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A good stock is the bedrock of many a warming winter meal. Soups, stews, sauces and gravies, curries and stir fries, and risottos—all owe the foundations of their flavors to a well-prepared steaming pot of broth. Making your own gives you a more complex product than anything you can buy at the store, and it’s a great way to use leftovers or veggies growing limp in your fridge. It’s also really easy, provided you do it right. Here are three common errors people make when making stock, and how to fix them, so yours always comes out ready to rock.


A rich, full-bodied broth comes from the conversion of connective tissue (mainly collagen) into gelatin through the application of heat in the presence of moisture. The hotter you cook the stock, the faster you convert collagen into gelatin. Cooking low and slow gives you good conversion while preventing fat, minerals and other gunk from emulsifying into your stock. Boiled stock will be cloudy, greasy and have a lower yield. To avoid that, start with cold water and your bones (or veggies, if you’re going vegetarian) and put over high heat. When the liquid just starts to come to a simmer, turn it down so that only one or two bubbles at a time rise up to the surface. Alternatively, you can place your pot straight into a 200˚F oven and allow it to come up to temperature that way.


When it comes to cooking time at least. There’s a limit to how much flavor a given ingredient will impart—past that, extra time just turns everything to mush. Big beef or lamb bones can be cooked for up to eight hours, or overnight. Chicken bones are more like four to six. Veggies give up all their flavor in about an hour. So if you’re making a meat stock, use only bones and water for the majority of the cooking time. The last hour, add your aromatics (onion, garlic, celery, carrot, bay leaves, peppercorns, fresh herbs) But keep an eye on the timer; too much time in the heat and the veggies break down, absorbing stock that you lose in the straining process.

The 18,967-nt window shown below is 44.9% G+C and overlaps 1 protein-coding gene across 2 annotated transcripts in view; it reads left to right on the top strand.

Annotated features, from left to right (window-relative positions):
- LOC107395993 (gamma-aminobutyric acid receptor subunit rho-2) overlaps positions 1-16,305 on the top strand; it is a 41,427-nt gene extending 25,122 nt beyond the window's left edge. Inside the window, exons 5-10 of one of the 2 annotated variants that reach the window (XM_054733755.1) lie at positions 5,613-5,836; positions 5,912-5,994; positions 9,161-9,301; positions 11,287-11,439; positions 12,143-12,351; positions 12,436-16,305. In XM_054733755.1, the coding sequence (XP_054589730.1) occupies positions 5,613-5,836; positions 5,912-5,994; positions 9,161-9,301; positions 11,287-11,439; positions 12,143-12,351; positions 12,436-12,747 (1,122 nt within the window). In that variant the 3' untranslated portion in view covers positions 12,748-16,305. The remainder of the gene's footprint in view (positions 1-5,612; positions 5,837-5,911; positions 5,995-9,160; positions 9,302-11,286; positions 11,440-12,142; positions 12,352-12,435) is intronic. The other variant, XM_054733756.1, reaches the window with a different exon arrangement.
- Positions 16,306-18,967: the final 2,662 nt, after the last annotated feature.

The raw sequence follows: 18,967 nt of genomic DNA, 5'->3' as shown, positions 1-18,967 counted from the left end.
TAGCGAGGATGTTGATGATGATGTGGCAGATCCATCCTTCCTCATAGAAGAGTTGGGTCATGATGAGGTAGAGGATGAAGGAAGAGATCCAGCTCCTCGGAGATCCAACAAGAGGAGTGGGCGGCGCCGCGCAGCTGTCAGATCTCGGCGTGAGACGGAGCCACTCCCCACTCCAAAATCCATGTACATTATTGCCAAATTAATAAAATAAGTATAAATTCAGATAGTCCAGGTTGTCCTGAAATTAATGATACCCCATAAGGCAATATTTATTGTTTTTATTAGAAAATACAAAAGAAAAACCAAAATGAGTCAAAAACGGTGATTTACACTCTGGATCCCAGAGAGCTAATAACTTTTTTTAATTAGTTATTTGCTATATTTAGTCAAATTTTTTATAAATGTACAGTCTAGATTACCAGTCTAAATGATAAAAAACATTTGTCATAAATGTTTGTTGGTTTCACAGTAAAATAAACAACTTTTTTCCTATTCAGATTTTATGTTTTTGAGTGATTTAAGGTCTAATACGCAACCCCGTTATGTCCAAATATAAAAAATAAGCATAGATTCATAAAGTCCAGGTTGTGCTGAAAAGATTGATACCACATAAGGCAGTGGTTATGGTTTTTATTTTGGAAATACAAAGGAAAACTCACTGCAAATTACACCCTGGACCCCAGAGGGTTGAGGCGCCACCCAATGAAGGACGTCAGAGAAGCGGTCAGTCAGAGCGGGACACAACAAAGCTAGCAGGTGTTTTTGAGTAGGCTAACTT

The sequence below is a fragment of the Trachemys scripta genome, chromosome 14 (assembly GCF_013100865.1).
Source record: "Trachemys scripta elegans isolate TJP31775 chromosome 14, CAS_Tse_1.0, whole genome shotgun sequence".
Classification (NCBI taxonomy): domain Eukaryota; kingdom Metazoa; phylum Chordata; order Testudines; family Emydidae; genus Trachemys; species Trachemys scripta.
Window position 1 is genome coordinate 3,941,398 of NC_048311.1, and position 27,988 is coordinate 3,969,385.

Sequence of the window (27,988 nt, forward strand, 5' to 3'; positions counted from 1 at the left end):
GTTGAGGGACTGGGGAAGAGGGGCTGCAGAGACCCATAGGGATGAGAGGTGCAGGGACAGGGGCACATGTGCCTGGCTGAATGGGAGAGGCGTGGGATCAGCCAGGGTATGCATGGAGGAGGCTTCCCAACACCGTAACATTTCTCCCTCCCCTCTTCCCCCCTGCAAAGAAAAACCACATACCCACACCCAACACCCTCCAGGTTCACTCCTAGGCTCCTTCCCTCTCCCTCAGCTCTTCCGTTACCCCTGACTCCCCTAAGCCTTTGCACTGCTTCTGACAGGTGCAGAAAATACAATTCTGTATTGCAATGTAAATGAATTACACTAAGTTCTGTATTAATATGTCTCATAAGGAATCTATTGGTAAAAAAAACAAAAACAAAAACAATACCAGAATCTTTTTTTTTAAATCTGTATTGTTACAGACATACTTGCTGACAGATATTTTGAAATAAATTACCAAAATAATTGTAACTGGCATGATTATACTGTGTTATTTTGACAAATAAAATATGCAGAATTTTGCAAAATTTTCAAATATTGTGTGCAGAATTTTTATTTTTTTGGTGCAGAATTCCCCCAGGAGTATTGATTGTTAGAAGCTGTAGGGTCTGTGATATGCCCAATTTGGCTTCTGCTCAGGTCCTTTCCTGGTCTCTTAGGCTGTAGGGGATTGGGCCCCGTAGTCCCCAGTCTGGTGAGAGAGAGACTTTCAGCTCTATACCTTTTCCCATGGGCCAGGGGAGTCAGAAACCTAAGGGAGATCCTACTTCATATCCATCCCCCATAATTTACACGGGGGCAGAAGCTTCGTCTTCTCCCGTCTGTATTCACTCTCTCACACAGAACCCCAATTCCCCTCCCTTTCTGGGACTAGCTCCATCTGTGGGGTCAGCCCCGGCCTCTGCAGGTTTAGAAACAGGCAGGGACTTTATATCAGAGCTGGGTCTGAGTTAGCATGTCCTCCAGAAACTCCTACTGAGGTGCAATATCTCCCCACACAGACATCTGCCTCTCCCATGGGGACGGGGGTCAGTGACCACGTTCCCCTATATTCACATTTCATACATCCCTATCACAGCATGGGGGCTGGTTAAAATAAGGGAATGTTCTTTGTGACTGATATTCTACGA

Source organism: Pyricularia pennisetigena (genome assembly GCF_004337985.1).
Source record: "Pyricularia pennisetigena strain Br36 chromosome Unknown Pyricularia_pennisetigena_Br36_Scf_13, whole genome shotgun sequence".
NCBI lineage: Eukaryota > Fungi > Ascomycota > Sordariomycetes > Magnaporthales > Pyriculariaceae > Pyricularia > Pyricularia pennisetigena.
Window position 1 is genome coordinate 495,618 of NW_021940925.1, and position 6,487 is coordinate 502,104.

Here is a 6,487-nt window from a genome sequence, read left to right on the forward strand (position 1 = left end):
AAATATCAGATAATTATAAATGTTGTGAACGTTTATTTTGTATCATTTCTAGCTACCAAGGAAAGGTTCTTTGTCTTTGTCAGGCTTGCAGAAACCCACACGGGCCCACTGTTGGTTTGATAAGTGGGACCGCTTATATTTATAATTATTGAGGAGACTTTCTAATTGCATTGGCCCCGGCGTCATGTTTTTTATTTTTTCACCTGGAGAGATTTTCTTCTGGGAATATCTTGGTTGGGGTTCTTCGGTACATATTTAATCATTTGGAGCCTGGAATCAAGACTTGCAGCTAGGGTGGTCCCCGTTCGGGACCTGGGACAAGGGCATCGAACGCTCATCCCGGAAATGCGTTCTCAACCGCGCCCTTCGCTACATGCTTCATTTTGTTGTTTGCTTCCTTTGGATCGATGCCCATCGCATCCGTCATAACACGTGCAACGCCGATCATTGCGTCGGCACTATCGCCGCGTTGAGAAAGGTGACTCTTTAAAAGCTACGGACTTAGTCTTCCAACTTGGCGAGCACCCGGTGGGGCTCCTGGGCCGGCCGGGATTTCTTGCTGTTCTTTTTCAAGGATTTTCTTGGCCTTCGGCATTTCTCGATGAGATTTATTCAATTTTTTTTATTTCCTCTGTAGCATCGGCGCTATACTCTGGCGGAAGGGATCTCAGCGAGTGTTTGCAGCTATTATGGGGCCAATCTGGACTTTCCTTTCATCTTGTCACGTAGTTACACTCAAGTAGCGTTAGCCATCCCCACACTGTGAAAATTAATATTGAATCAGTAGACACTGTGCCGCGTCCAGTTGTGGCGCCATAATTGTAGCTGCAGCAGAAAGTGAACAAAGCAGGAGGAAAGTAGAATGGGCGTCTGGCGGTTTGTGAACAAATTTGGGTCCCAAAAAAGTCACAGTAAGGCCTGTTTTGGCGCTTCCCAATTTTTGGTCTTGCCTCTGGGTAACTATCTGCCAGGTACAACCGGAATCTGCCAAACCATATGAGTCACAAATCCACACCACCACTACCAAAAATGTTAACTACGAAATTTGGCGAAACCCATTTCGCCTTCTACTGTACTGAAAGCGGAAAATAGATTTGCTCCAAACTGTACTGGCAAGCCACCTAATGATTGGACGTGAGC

A good stock isn’t done until it’s been strained, seasoned and cooled. Skimping on any of these steps can leave you with stock that’s murky, bland or stale-tasting. To strain, pour the stock into a colander lined with at least two layers of cheesecloth. Catch the clarified stock in a clean saucepan or large glass measuring cup. At this point, you should season with salt to taste. If you’re going to use it that day, the stock can hang out at room temperature. But if you’re going to store it for later, then you’ll want to cool it as quickly as possible to keep it fresher for longer. Transfer to a wide, shallow container and add a few ice cubes. Once it’s cool enough to touch, either put it in sealed containers for the fridge, or freeze in ice cube trays and store in a ziplock bag for easy-to-use portions any time.